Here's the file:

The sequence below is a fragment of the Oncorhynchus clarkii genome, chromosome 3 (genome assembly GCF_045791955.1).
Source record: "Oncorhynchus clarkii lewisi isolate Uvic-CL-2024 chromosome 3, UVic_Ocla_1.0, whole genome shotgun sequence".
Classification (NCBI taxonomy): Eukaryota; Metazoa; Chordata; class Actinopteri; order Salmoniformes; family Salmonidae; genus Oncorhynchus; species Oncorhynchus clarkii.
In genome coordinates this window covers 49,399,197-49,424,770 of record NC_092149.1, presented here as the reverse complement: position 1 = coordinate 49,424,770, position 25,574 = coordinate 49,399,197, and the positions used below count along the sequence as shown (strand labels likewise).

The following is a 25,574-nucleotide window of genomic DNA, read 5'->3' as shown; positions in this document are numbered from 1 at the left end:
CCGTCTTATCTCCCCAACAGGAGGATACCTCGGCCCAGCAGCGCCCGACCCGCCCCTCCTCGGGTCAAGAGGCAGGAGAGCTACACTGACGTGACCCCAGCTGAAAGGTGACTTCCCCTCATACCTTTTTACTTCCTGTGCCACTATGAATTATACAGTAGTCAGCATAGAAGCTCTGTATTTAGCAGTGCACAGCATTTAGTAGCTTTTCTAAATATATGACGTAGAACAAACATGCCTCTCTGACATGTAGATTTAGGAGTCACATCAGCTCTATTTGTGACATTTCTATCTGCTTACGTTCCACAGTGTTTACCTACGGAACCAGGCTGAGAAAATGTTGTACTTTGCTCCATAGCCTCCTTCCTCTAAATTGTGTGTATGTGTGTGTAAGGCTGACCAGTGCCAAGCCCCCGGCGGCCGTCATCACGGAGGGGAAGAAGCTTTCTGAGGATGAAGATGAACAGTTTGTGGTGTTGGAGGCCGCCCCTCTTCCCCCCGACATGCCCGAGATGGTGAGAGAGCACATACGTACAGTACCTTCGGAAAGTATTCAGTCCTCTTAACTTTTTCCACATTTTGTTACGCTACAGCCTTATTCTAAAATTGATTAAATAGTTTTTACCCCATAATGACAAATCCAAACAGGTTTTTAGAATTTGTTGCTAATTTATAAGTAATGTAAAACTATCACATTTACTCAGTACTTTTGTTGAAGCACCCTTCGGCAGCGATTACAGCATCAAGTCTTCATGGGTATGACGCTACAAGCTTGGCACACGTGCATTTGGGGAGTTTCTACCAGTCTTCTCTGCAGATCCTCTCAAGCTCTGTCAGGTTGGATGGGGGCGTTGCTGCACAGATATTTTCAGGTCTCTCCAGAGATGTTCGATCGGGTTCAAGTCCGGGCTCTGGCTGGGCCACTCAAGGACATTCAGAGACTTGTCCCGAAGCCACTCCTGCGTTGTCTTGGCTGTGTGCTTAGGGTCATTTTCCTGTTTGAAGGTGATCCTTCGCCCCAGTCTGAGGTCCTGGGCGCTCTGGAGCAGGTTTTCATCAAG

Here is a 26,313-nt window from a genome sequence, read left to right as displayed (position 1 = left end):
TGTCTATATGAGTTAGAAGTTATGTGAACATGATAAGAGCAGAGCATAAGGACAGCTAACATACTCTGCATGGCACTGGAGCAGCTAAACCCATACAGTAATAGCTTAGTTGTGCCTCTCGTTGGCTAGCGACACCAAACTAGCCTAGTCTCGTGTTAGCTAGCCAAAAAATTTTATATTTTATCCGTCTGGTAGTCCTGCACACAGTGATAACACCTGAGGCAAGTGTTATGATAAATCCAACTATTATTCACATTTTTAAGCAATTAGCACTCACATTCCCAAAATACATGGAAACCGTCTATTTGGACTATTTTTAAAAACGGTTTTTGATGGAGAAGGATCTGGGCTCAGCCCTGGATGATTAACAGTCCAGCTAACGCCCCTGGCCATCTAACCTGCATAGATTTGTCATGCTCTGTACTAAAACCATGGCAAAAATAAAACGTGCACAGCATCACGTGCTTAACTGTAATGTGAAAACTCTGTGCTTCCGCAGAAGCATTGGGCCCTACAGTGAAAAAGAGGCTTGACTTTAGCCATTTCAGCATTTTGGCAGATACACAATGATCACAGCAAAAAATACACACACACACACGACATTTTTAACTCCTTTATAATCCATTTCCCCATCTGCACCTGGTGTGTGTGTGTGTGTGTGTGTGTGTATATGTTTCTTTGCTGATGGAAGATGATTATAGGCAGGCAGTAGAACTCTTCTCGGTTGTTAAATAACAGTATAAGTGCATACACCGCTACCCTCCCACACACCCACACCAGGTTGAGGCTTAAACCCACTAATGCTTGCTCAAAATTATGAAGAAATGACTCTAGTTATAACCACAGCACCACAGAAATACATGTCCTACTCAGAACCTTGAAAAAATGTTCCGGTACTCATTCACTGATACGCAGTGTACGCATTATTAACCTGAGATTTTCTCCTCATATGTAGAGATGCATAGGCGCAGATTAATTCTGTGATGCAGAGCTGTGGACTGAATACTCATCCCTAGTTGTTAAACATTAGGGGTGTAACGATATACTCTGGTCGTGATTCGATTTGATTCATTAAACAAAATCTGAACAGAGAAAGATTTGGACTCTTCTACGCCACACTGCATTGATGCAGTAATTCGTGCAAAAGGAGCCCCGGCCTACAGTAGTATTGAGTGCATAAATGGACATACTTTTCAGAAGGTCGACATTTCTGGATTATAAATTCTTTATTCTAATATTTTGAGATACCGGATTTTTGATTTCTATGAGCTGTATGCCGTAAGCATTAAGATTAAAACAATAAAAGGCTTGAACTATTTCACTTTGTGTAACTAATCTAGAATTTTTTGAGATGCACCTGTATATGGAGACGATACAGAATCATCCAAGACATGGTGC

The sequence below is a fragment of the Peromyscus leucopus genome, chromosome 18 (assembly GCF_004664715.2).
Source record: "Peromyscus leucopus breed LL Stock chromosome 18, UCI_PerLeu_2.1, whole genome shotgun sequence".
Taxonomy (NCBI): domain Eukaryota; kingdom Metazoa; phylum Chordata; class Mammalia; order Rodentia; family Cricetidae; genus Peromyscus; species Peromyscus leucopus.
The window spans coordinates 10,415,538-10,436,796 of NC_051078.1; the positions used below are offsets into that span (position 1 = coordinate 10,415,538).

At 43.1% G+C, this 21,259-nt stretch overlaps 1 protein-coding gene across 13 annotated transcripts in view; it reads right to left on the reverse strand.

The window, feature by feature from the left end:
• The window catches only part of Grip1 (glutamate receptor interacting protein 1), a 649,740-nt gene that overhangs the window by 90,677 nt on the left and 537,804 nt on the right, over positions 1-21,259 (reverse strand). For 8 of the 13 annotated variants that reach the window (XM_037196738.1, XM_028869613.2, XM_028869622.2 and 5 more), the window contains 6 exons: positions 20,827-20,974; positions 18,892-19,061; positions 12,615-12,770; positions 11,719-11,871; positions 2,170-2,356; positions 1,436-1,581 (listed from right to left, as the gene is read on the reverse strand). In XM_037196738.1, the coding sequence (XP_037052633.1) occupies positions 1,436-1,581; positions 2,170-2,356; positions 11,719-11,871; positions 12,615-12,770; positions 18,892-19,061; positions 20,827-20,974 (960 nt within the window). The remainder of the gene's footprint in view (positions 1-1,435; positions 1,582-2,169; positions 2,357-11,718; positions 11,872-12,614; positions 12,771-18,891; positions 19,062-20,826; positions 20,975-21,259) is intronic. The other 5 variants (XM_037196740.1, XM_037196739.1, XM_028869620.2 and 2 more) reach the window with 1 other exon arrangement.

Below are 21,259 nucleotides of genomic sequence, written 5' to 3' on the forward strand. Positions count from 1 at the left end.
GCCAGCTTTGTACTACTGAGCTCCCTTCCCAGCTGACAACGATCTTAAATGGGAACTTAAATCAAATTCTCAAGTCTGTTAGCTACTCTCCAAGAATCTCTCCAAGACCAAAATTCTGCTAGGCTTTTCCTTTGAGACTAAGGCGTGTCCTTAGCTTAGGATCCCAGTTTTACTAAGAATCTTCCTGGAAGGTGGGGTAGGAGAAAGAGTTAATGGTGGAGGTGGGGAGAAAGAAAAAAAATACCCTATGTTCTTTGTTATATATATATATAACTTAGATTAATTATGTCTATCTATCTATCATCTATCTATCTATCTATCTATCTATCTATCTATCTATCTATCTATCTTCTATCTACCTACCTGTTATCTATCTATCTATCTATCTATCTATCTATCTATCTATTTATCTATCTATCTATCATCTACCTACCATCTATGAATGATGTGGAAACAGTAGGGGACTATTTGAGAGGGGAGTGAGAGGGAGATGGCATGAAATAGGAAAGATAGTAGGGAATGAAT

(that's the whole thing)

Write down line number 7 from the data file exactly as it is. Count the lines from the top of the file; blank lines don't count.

Here is a 26,313-nt window from a genome sequence, read left to right as displayed (position 1 = left end):